And we’re back on the train on our way to Ise, in the province of Mie. Tokyo or Osaka‘s modernity and turmoil seem so far away! All the more so with our lodging choice for this stop: a traditional inn (=ryokan) called Hoshidekan.
I had never tried this type of housing during my previous stay, and I was curious to discover this typically japanese dolce vita.
As soon as we arrive, we’re greeted by a young host who speaks some english – which will prove very useful to understand the house rules in this traditional home. After taking our shoes off in the hallway, we visit our new abode.
He shows us the small central garden, very proud of his “suikinkutsu 水琴窟”, an ingenious system where you pour water in a bamboo tube so you can enjoy the sweet song of the trickling water.
We will be sleeping on a futon that will be unfolded in the evening on our room’s tatami, with a garden view.
As for the bathroom, we will have to share it with the other people living in the ryokan, but let me reassure you right off, we don’t take our bath all at the same time (although, if you’re in a philanthropic mood…) : the door can be locked, you just need to decide on who gets to go first.
Inside, it’s like an episode of Ranma 1/2: you sit on small stools to wash yourself with water and soap (and the help of a small wooden bucket or the traditional showerhead for those who have habits).
Once clean, you can take a dip in a 42°C bath, and totally relax. Divine!
To honor the location, I wore the yukata (summer kimono) that I bought in Tokyo, Asakusa with “Kotome-san”, my japanese aunt.
I took advantage of her being there to ask her all possible questions and make sure I was doing everything right if I wore it (“can you wear socks(=tabi) with a yukata? Which sandals (=getta) should I choose? You’re supposed to fold left over right, right?” etc. etc.)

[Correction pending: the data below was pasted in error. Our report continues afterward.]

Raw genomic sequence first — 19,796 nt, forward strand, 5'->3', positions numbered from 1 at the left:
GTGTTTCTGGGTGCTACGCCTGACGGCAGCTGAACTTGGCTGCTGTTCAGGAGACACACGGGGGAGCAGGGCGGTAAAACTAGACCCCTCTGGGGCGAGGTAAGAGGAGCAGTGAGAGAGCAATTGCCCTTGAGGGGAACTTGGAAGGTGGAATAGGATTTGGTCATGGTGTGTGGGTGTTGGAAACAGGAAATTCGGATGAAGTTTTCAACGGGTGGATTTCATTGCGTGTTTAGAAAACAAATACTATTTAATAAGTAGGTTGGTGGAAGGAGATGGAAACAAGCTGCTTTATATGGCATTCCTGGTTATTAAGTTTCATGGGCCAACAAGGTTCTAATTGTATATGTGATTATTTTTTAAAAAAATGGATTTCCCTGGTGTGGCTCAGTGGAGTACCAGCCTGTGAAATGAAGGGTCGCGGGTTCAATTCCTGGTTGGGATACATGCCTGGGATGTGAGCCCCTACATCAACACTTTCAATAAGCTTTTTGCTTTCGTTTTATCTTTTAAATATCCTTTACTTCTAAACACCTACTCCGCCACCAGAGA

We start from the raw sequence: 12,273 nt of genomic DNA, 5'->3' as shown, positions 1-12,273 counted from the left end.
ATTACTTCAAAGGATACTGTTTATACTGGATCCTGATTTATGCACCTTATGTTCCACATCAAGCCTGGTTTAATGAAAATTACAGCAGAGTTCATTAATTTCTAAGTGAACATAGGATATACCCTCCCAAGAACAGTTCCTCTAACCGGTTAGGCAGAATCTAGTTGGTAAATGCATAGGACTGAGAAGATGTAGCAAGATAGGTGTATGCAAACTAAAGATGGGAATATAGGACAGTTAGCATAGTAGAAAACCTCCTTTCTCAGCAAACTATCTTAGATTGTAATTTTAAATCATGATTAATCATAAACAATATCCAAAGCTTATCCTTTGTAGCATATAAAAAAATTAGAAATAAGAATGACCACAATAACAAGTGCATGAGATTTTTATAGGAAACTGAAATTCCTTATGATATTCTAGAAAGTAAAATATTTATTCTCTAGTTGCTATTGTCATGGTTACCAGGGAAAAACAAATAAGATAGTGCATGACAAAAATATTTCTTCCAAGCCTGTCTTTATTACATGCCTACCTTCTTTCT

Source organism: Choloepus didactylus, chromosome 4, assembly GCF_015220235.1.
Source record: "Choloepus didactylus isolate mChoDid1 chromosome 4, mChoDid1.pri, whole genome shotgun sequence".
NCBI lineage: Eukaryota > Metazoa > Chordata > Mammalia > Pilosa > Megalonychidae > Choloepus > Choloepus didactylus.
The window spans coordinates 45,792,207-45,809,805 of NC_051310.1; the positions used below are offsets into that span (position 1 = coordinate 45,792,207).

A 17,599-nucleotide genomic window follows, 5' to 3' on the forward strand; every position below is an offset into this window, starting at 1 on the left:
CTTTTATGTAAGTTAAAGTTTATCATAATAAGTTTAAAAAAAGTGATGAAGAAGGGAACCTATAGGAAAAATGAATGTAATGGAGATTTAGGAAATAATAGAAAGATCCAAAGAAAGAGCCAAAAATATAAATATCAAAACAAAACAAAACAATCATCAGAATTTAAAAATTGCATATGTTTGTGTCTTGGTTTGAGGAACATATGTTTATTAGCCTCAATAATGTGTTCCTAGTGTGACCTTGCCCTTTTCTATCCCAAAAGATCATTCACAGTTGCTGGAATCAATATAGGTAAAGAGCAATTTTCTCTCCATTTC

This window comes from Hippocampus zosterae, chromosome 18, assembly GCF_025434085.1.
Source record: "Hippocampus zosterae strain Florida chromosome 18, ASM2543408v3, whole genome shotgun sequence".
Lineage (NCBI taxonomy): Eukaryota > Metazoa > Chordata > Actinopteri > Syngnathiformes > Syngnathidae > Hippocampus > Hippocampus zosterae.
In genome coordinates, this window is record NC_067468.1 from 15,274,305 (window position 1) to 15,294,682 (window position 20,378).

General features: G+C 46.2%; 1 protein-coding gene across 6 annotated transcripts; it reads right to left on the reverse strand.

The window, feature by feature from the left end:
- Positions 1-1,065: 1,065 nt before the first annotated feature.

The yukata is traditionally worn during summer festivals or in the onsen (hot springs). In the shop, I could choose between a traditional obi (belt) or one with a ready-made knot.
I didn’t want to take the easy road, so I asked the saleswoman to explain exactly how to make a knot in the back, so that I could do it on my own later on, and do it right! I spent at least an hour in the shop, taking pictures of all the steps with my Iphone (although…tutorials can be found on Youtube) and victory! We managed to reproduce the knot here in Ise!
Here I am with the outfit of the day, a tad “cliché” perhaps, but it really was all too tempting, in such a location: I hope you’ll enjoy it, before we resume our visits! (English translation by Bleu Marine)
Previously on MY JAPAN TRAVEL DIARY :
Notre appart à Tokyo
Day 1 : Sumida Park & Asakusa
Day 2 : Namco Namjatown
Day 3 : Omotesando & Harajuku
Day 4 : Ueno Park
Day 5 : Errances gourmandes à Omotesando
Day 6 : Odaiba お台場
Day 7 : Tsukiji market, Meiji & Yoyogi
Day 8 : Tokyo Skytree
Day 9 : Dans le train pour Osaka !
Day 10 : Osaka Castle & Hanami au Mint
Day 11 : Osaka DenDen Town
Day 12 : Nagoya
Day 13 : Takayama Spring Festival